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Grandma’s Oddball Christmas Gifts - And What They Taught Me about Giving

Christmas on a budget meant bizarre gifts that became treasured memories:

  • A Scotch tape dispenser

  • A hand-crank emergency flashlight

  • An embossing label-maker

Grandma's oddball Christmas gifts included a label maker, a roll of Scotch tape, and a yellow emergency flashlight.

If you are mystified that you have never seen a similar list on anyone’s “Best Gifts for Grandchildren” blog post, remember, you saw it here first.

Can YOU remember the Christmas gift your grandmother gave you when you were nine?


Well, I can: It was a green lockable filing box with a tiny silver key. Inside were some manilla file folders, instructions for creating a filing system for schoolwork, and interesting magazine articles I wanted to clip and save.

An original Grandma oddball Christmas gift: a green lockable filing box.

My Grandma Marie had a heart of gold, but her pockets were lined only with pennies. Her gifts were always practical but never lavish and seldom storebought. The other constant was her desire to pass on a skill; thus, I’d unwrapped the filing box.

Filing was a practical ability she thought I’d need, and she wanted me to get an early start.

At age nine.

One year, I received a coupon for lessons on how to set a formal dining table.

Another year, it was a folded piece of fabric—floral with blue roses—that we would use later to piece my first quilt.

Grandma had one antidote to her tight budget: her ingenuity. She would not let a lack of funds ruin Christmas!


This woman knew a bargain when she saw it, and if anyone could turn thirty yards of black fake fur she found on clearance for sixty cents per yard into something wonderful, Grandma was the woman for the job. I still have the faux fur vest she sewed for me for Christmas that year after she saw something similarly ravishing worn by one of her well-to-do friends.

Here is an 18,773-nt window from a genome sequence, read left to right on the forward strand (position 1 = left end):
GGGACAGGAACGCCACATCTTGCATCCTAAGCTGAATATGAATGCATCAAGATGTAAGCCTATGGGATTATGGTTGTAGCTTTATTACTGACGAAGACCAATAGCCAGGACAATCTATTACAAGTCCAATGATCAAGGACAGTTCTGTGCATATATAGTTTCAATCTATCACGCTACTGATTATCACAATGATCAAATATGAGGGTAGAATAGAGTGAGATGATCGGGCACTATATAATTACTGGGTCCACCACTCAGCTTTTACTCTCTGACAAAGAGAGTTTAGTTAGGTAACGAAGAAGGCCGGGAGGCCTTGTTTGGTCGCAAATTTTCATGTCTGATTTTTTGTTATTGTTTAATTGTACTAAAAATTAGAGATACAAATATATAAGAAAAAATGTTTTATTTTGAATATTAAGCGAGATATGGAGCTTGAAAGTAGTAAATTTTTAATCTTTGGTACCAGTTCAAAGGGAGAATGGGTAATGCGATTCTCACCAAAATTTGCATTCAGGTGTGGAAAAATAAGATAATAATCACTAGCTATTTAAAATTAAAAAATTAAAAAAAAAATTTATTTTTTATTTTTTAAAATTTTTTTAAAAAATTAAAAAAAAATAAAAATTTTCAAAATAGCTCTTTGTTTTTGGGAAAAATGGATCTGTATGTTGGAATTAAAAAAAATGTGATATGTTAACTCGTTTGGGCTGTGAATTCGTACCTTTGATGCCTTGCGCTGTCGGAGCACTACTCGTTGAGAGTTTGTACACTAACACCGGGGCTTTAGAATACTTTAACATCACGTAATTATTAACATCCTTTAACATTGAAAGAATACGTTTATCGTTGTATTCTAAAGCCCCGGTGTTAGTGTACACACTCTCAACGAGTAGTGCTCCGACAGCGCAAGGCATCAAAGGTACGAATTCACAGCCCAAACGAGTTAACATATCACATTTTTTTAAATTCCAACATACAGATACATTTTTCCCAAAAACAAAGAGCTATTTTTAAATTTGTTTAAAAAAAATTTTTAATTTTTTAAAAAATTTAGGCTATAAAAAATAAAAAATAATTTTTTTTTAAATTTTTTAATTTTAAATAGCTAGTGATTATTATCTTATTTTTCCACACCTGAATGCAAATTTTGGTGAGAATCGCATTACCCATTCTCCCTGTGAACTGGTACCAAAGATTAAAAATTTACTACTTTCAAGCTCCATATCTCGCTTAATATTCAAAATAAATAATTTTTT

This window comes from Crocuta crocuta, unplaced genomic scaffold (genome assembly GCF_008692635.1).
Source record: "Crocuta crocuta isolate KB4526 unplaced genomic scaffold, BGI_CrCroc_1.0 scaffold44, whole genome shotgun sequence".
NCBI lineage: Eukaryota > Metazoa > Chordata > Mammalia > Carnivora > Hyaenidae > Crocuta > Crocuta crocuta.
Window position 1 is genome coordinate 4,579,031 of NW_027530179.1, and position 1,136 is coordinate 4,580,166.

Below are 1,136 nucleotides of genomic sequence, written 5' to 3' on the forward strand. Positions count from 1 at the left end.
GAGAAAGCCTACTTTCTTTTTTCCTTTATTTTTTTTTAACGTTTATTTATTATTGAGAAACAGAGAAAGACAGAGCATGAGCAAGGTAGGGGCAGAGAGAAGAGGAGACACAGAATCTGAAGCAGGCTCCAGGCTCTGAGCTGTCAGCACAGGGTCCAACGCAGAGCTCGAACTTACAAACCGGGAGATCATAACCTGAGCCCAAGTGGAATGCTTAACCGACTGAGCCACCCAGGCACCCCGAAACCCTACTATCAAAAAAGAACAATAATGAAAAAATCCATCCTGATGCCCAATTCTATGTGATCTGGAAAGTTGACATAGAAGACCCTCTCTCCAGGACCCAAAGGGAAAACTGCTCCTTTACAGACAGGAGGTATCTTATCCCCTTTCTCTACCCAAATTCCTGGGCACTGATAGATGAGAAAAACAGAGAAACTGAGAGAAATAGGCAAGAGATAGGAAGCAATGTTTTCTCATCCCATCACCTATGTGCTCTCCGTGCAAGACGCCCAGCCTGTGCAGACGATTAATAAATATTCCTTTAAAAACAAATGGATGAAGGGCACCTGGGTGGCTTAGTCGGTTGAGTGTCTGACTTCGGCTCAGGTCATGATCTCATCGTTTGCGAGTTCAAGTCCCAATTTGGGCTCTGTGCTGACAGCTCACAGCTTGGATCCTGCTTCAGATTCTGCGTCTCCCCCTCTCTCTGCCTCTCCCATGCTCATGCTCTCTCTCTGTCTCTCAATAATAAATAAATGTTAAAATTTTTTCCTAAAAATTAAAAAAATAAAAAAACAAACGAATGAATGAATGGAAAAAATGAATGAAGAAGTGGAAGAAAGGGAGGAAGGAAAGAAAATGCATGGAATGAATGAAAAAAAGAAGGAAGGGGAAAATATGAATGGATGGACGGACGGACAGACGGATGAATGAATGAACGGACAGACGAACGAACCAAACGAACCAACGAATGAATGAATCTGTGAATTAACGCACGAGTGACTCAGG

The star Grandma of Grandma's oddball Christmas gifts.

Grandma had 15 granddaughters. We each got a faux fur vest. I would never have worn it publicly, but I still have it. It’s a favorite item in my own grandchildren’s dress-up trunk.

Everyone loves looking ravishing.

I remember Grandma’s oddball gifts partly because they were so uniquely random—bizarre items you would unwrap thinking, “What the…” while simultaneously feigning an appropriate level of excitement and gratitude. But there was more to it than that.

What was it about those gifts?

Why do all of my cousins have such quirky, fond memories?

Part of the answer is that there was something significant about realizing just how much thought and creativity Grandma had to muster to gift something meaningful to each of her thirty-one grandchildren. And the depth of that effort had to have a driving motivation.

What was the motivation?

How can you show a child she is beloved when you have so little spare change?

How can you turn nothing into something?